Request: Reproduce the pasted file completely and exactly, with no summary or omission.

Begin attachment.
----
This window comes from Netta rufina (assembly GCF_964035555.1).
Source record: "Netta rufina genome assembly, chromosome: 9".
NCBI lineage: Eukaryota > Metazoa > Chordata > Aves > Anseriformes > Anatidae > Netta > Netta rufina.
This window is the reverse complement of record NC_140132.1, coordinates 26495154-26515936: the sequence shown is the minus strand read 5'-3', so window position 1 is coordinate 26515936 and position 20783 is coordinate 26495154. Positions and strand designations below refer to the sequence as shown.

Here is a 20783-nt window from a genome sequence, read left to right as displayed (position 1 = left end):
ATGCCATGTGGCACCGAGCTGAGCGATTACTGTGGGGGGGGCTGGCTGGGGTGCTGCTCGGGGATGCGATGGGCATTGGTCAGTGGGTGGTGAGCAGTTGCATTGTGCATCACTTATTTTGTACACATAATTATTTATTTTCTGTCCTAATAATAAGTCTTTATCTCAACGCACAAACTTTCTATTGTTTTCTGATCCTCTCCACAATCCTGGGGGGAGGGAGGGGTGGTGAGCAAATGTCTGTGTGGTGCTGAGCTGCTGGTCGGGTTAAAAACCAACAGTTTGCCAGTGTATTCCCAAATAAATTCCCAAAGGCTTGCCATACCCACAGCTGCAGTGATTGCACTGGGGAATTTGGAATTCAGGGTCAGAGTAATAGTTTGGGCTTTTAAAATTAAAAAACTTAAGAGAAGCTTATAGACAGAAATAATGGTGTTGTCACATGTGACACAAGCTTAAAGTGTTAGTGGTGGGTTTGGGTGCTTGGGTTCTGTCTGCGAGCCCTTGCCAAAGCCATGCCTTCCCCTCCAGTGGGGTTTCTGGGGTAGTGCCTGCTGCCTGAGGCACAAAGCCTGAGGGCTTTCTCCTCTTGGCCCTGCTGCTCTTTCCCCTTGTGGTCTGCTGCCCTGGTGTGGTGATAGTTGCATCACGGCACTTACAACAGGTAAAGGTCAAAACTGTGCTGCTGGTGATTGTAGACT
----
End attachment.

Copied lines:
This window comes from Netta rufina (assembly GCF_964035555.1).
Source record: "Netta rufina genome assembly, chromosome: 9".
NCBI lineage: Eukaryota > Metazoa > Chordata > Aves > Anseriformes > Anatidae > Netta > Netta rufina.
This window is the reverse complement of record NC_140132.1, coordinates 26495154-26515936: the sequence shown is the minus strand read 5'-3', so window position 1 is coordinate 26515936 and position 20783 is coordinate 26495154. Positions and strand designations below refer to the sequence as shown.

Here is a 20783-nt window from a genome sequence, read left to right as displayed (position 1 = left end):
ATGCCATGTGGCACCGAGCTGAGCGATTACTGTGGGGGGGGCTGGCTGGGGTGCTGCTCGGGGATGCGATGGGCATTGGTCAGTGGGTGGTGAGCAGTTGCATTGTGCATCACTTATTTTGTACACATAATTATTTATTTTCTGTCCTAATAATAAGTCTTTATCTCAACGCACAAACTTTCTATTGTTTTCTGATCCTCTCCACAATCCTGGGGGGAGGGAGGGGTGGTGAGCAAATGTCTGTGTGGTGCTGAGCTGCTGGTCGGGTTAAAAACCAACAGTTTGCCAGTGTATTCCCAAATAAATTCCCAAAGGCTTGCCATACCCACAGCTGCAGTGATTGCACTGGGGAATTTGGAATTCAGGGTCAGAGTAATAGTTTGGGCTTTTAAAATTAAAAAACTTAAGAGAAGCTTATAGACAGAAATAATGGTGTTGTCACATGTGACACAAGCTTAAAGTGTTAGTGGTGGGTTTGGGTGCTTGGGTTCTGTCTGCGAGCCCTTGCCAAAGCCATGCCTTCCCCTCCAGTGGGGTTTCTGGGGTAGTGCCTGCTGCCTGAGGCACAAAGCCTGAGGGCTTTCTCCTCTTGGCCCTGCTGCTCTTTCCCCTTGTGGTCTGCTGCCCTGGTGTGGTGATAGTTGCATCACGGCACTTACAACAGGTAAAGGTCAAAACTGTGCTGCTGGTGATTGTAGACT